I view Jump Force as a chill brawler, so I want to see everyone in the mix at once similar to how the previous all-stars fighter J-Stars Victory Vs did it. This is a crossover game with myriad colorful characters; let me watch them interact. But Jump Force, while technically a 3v3 affair, only allows you to fight with one character at a time. That isn’t inherently bad, mind, as I’m game for fighters of every variety, but all those roster members share the same health bar. It makes some brawls feel smaller in stature than they really are, even with the occasional assist power popping in.
I’m also torn on the ultra-realistic style. I do have a soft spot for cel-shaded visuals that make something look like a playable version of the anime. FighterZ is the perfect example of this, implementing tech from Guilty Gear Xrd to get the job done. But with so many different properties spanning multiple decades here, this keen focus on current-generation character models makes sense, even if they do look a little off for certain cast members (Luffy looks like he’s one bad day from going insane). On the flipside of the engine, Gaara, master of sand, has some really neat-looking abilities. The particle details, the bruises when getting roughed-up, and the ripped clothes also make for much more heightened and emotional battles.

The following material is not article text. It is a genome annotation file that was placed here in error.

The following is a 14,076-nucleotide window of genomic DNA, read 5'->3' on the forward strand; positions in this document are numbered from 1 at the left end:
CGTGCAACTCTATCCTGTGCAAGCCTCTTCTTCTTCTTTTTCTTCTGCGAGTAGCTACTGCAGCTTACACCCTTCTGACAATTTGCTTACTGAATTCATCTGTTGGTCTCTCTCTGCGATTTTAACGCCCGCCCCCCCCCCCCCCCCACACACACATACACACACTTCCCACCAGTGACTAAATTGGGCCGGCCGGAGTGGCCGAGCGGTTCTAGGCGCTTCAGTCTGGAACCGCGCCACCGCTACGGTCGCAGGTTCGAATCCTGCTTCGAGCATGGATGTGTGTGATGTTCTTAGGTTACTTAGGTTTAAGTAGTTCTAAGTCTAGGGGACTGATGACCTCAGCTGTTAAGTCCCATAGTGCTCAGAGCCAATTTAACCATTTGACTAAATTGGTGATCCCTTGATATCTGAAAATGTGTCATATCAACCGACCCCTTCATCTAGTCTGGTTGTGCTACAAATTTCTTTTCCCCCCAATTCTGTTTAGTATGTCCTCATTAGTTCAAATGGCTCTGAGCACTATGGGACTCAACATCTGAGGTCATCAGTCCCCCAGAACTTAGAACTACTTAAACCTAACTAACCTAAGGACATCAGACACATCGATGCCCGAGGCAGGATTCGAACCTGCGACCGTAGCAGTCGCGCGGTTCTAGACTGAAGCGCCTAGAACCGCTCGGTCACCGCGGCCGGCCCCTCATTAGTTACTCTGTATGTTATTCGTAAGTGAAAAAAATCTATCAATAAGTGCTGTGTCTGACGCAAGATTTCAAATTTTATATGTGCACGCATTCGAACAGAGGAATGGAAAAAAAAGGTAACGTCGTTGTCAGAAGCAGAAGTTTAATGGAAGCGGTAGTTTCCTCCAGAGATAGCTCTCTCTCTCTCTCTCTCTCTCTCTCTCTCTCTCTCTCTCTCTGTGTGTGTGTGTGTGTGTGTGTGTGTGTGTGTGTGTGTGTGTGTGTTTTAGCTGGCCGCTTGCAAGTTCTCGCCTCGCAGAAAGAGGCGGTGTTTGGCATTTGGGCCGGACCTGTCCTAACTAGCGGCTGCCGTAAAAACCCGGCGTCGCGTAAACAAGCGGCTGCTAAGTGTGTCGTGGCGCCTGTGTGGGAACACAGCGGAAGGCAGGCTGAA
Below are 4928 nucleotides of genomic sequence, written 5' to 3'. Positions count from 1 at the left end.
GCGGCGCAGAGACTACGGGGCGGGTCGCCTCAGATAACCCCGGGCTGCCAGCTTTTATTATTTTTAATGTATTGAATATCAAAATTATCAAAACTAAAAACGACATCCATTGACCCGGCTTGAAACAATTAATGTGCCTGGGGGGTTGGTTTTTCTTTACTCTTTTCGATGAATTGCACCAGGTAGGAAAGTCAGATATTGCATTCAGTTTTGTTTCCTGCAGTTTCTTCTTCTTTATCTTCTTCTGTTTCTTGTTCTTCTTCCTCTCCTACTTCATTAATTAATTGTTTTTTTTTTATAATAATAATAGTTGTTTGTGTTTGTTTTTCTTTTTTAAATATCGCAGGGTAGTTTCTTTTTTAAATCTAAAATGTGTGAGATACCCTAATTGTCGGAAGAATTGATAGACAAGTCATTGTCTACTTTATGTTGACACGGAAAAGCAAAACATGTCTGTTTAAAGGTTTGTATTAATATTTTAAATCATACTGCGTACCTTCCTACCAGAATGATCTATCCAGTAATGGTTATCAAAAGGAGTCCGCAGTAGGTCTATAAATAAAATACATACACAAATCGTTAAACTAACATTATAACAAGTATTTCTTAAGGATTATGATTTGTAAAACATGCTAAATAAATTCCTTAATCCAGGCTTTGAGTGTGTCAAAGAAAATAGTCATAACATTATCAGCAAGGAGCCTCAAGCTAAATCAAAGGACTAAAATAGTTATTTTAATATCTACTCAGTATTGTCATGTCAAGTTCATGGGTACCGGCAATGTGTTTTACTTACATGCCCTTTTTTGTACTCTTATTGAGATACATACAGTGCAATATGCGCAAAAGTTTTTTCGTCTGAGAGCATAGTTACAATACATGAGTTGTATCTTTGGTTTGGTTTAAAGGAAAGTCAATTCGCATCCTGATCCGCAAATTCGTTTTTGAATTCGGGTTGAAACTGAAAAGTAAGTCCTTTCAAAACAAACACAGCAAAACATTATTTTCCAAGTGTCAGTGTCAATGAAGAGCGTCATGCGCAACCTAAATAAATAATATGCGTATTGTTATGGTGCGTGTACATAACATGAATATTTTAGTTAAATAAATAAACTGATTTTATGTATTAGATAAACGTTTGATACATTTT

The other annoyance is the forced hub, which also functions as your menu. Once you get past the first 30 minutes or so you’ll see other players appear and it won’t be so lonely, but having to run to a counter to select a mode when a simple pause option would do is trying. It’s sort of interesting to witness player creations running about and clearly the great “social” push of all late 2010 games plays a part. The idea is obvious: you’ll see someone riding on a cloud or frog mount, go “cool I want that!,” and keep playing. I get it. But the long load times also play a part in the vexing presentation.
Like the Dissidia series, Jump Force is something I’m going to be coming back to for random bits of fun throughout the years. The core is good, it’s just let down by some odd design choices and an average campaign. This is an older brawler in an HD skin: if you want something more than that, look elsewhere.
[This review is based on a retail build of the game provided by the publisher.]